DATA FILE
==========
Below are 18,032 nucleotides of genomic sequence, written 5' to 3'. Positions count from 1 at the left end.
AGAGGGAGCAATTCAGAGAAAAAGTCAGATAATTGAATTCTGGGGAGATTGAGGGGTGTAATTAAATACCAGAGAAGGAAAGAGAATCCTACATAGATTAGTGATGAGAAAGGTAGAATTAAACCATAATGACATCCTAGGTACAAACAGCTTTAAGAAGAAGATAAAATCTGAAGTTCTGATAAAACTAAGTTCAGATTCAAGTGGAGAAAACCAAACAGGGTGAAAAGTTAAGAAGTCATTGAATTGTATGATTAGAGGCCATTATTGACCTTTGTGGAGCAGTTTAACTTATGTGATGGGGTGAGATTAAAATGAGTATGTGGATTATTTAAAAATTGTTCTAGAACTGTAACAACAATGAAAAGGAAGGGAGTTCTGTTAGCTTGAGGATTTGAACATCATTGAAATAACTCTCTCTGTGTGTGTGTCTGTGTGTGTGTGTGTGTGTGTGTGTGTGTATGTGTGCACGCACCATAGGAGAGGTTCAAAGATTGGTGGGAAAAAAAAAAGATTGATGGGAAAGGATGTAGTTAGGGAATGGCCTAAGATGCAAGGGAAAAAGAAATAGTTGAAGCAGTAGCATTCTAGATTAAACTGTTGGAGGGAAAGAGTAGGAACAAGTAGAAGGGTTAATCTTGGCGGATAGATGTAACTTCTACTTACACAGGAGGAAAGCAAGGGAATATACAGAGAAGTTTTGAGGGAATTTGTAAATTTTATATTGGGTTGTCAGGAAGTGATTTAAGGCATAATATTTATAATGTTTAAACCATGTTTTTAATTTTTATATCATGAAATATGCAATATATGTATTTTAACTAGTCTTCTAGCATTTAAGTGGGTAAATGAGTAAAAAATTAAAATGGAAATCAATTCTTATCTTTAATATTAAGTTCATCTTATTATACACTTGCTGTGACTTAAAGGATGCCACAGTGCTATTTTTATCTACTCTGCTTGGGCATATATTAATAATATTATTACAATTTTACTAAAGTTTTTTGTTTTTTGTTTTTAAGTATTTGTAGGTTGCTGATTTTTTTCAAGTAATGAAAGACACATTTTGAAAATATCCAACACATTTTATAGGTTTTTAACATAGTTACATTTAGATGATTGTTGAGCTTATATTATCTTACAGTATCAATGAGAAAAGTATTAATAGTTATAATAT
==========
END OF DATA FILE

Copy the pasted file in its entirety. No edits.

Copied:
Below are 18,032 nucleotides of genomic sequence, written 5' to 3'. Positions count from 1 at the left end.
AGAGGGAGCAATTCAGAGAAAAAGTCAGATAATTGAATTCTGGGGAGATTGAGGGGTGTAATTAAATACCAGAGAAGGAAAGAGAATCCTACATAGATTAGTGATGAGAAAGGTAGAATTAAACCATAATGACATCCTAGGTACAAACAGCTTTAAGAAGAAGATAAAATCTGAAGTTCTGATAAAACTAAGTTCAGATTCAAGTGGAGAAAACCAAACAGGGTGAAAAGTTAAGAAGTCATTGAATTGTATGATTAGAGGCCATTATTGACCTTTGTGGAGCAGTTTAACTTATGTGATGGGGTGAGATTAAAATGAGTATGTGGATTATTTAAAAATTGTTCTAGAACTGTAACAACAATGAAAAGGAAGGGAGTTCTGTTAGCTTGAGGATTTGAACATCATTGAAATAACTCTCTCTGTGTGTGTGTCTGTGTGTGTGTGTGTGTGTGTGTGTGTGTATGTGTGCACGCACCATAGGAGAGGTTCAAAGATTGGTGGGAAAAAAAAAAGATTGATGGGAAAGGATGTAGTTAGGGAATGGCCTAAGATGCAAGGGAAAAAGAAATAGTTGAAGCAGTAGCATTCTAGATTAAACTGTTGGAGGGAAAGAGTAGGAACAAGTAGAAGGGTTAATCTTGGCGGATAGATGTAACTTCTACTTACACAGGAGGAAAGCAAGGGAATATACAGAGAAGTTTTGAGGGAATTTGTAAATTTTATATTGGGTTGTCAGGAAGTGATTTAAGGCATAATATTTATAATGTTTAAACCATGTTTTTAATTTTTATATCATGAAATATGCAATATATGTATTTTAACTAGTCTTCTAGCATTTAAGTGGGTAAATGAGTAAAAAATTAAAATGGAAATCAATTCTTATCTTTAATATTAAGTTCATCTTATTATACACTTGCTGTGACTTAAAGGATGCCACAGTGCTATTTTTATCTACTCTGCTTGGGCATATATTAATAATATTATTACAATTTTACTAAAGTTTTTTGTTTTTTGTTTTTAAGTATTTGTAGGTTGCTGATTTTTTTCAAGTAATGAAAGACACATTTTGAAAATATCCAACACATTTTATAGGTTTTTAACATAGTTACATTTAGATGATTGTTGAGCTTATATTATCTTACAGTATCAATGAGAAAAGTATTAATAGTTATAATAT